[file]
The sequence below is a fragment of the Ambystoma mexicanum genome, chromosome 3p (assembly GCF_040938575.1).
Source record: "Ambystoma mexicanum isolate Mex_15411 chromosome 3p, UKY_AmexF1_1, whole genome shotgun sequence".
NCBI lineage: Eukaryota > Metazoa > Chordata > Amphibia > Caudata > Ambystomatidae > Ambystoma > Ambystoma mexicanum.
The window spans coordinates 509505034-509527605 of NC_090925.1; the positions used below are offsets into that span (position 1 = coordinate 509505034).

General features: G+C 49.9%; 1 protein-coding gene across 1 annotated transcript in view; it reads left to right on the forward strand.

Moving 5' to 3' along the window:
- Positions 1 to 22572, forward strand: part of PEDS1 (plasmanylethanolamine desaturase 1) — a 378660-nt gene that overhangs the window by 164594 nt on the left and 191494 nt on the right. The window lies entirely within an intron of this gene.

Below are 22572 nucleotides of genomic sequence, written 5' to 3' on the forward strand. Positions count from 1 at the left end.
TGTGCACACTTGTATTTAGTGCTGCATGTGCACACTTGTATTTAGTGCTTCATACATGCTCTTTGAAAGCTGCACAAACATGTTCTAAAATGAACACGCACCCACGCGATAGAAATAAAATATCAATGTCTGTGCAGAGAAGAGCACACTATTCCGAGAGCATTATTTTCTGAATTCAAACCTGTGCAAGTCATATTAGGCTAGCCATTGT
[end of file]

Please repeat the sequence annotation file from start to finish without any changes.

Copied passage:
The sequence below is a fragment of the Ambystoma mexicanum genome, chromosome 3p (assembly GCF_040938575.1).
Source record: "Ambystoma mexicanum isolate Mex_15411 chromosome 3p, UKY_AmexF1_1, whole genome shotgun sequence".
NCBI lineage: Eukaryota > Metazoa > Chordata > Amphibia > Caudata > Ambystomatidae > Ambystoma > Ambystoma mexicanum.
The window spans coordinates 509505034-509527605 of NC_090925.1; the positions used below are offsets into that span (position 1 = coordinate 509505034).

General features: G+C 49.9%; 1 protein-coding gene across 1 annotated transcript in view; it reads left to right on the forward strand.

Moving 5' to 3' along the window:
- Positions 1 to 22572, forward strand: part of PEDS1 (plasmanylethanolamine desaturase 1) — a 378660-nt gene that overhangs the window by 164594 nt on the left and 191494 nt on the right. The window lies entirely within an intron of this gene.

Below are 22572 nucleotides of genomic sequence, written 5' to 3' on the forward strand. Positions count from 1 at the left end.
TGTGCACACTTGTATTTAGTGCTGCATGTGCACACTTGTATTTAGTGCTTCATACATGCTCTTTGAAAGCTGCACAAACATGTTCTAAAATGAACACGCACCCACGCGATAGAAATAAAATATCAATGTCTGTGCAGAGAAGAGCACACTATTCCGAGAGCATTATTTTCTGAATTCAAACCTGTGCAAGTCATATTAGGCTAGCCATTGT